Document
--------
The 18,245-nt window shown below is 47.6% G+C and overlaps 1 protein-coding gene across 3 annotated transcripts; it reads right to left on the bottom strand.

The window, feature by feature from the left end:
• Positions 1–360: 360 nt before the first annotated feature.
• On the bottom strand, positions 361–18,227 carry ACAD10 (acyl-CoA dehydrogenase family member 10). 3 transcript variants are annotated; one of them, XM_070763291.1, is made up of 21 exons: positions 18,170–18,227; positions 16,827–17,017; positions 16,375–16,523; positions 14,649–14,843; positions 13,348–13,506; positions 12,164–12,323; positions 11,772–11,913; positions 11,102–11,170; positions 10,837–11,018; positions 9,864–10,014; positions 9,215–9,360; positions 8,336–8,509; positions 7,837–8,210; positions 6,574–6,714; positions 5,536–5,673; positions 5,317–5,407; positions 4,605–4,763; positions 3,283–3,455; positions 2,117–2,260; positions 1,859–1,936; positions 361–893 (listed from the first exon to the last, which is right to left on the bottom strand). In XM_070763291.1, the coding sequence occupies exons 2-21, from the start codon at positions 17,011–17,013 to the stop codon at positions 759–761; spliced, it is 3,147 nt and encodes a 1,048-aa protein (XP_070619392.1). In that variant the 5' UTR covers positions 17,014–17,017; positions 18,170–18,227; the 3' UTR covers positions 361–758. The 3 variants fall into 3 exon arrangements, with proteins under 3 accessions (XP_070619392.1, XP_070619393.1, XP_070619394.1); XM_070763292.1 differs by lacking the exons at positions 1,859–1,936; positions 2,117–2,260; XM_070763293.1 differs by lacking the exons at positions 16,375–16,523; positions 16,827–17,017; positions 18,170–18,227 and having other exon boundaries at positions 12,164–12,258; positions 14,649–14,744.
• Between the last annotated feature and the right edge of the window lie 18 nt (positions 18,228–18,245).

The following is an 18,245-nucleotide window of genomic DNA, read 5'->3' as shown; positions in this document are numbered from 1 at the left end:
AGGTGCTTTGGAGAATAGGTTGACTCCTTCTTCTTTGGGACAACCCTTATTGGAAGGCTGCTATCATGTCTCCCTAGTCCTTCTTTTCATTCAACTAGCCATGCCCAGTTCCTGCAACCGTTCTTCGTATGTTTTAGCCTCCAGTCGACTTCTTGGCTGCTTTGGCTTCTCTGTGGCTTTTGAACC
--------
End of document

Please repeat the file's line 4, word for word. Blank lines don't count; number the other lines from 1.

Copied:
• On the bottom strand, positions 361–18,227 carry ACAD10 (acyl-CoA dehydrogenase family member 10). 3 transcript variants are annotated; one of them, XM_070763291.1, is made up of 21 exons: positions 18,170–18,227; positions 16,827–17,017; positions 16,375–16,523; positions 14,649–14,843; positions 13,348–13,506; positions 12,164–12,323; positions 11,772–11,913; positions 11,102–11,170; positions 10,837–11,018; positions 9,864–10,014; positions 9,215–9,360; positions 8,336–8,509; positions 7,837–8,210; positions 6,574–6,714; positions 5,536–5,673; positions 5,317–5,407; positions 4,605–4,763; positions 3,283–3,455; positions 2,117–2,260; positions 1,859–1,936; positions 361–893 (listed from the first exon to the last, which is right to left on the bottom strand). In XM_070763291.1, the coding sequence occupies exons 2-21, from the start codon at positions 17,011–17,013 to the stop codon at positions 759–761; spliced, it is 3,147 nt and encodes a 1,048-aa protein (XP_070619392.1). In that variant the 5' UTR covers positions 17,014–17,017; positions 18,170–18,227; the 3' UTR covers positions 361–758. The 3 variants fall into 3 exon arrangements, with proteins under 3 accessions (XP_070619392.1, XP_070619393.1, XP_070619394.1); XM_070763292.1 differs by lacking the exons at positions 1,859–1,936; positions 2,117–2,260; XM_070763293.1 differs by lacking the exons at positions 16,375–16,523; positions 16,827–17,017; positions 18,170–18,227 and having other exon boundaries at positions 12,164–12,258; positions 14,649–14,744.